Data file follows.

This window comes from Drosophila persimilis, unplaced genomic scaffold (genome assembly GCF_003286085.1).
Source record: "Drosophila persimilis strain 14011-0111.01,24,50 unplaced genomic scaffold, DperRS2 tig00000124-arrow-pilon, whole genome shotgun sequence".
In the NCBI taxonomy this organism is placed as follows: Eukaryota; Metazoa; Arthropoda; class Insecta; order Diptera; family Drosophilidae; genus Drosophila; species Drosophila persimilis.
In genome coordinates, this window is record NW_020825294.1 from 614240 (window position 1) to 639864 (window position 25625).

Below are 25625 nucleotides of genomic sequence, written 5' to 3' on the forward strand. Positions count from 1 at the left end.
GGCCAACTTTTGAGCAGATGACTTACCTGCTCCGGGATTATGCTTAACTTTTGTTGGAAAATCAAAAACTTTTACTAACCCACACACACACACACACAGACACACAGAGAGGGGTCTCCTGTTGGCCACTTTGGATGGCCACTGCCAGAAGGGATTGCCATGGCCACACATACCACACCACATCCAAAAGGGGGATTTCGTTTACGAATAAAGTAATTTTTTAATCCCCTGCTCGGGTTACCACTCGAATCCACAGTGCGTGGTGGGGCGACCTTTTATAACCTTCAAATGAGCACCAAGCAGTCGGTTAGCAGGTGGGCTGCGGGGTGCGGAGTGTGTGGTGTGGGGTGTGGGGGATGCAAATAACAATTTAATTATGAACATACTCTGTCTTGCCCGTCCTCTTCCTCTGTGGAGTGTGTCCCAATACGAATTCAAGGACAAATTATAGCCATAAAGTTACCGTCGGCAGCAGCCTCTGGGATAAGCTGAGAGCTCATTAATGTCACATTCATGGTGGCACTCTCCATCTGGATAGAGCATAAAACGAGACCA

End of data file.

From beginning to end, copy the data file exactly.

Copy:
This window comes from Drosophila persimilis, unplaced genomic scaffold (genome assembly GCF_003286085.1).
Source record: "Drosophila persimilis strain 14011-0111.01,24,50 unplaced genomic scaffold, DperRS2 tig00000124-arrow-pilon, whole genome shotgun sequence".
In the NCBI taxonomy this organism is placed as follows: Eukaryota; Metazoa; Arthropoda; class Insecta; order Diptera; family Drosophilidae; genus Drosophila; species Drosophila persimilis.
In genome coordinates, this window is record NW_020825294.1 from 614240 (window position 1) to 639864 (window position 25625).

Below are 25625 nucleotides of genomic sequence, written 5' to 3' on the forward strand. Positions count from 1 at the left end.
GGCCAACTTTTGAGCAGATGACTTACCTGCTCCGGGATTATGCTTAACTTTTGTTGGAAAATCAAAAACTTTTACTAACCCACACACACACACACACAGACACACAGAGAGGGGTCTCCTGTTGGCCACTTTGGATGGCCACTGCCAGAAGGGATTGCCATGGCCACACATACCACACCACATCCAAAAGGGGGATTTCGTTTACGAATAAAGTAATTTTTTAATCCCCTGCTCGGGTTACCACTCGAATCCACAGTGCGTGGTGGGGCGACCTTTTATAACCTTCAAATGAGCACCAAGCAGTCGGTTAGCAGGTGGGCTGCGGGGTGCGGAGTGTGTGGTGTGGGGTGTGGGGGATGCAAATAACAATTTAATTATGAACATACTCTGTCTTGCCCGTCCTCTTCCTCTGTGGAGTGTGTCCCAATACGAATTCAAGGACAAATTATAGCCATAAAGTTACCGTCGGCAGCAGCCTCTGGGATAAGCTGAGAGCTCATTAATGTCACATTCATGGTGGCACTCTCCATCTGGATAGAGCATAAAACGAGACCA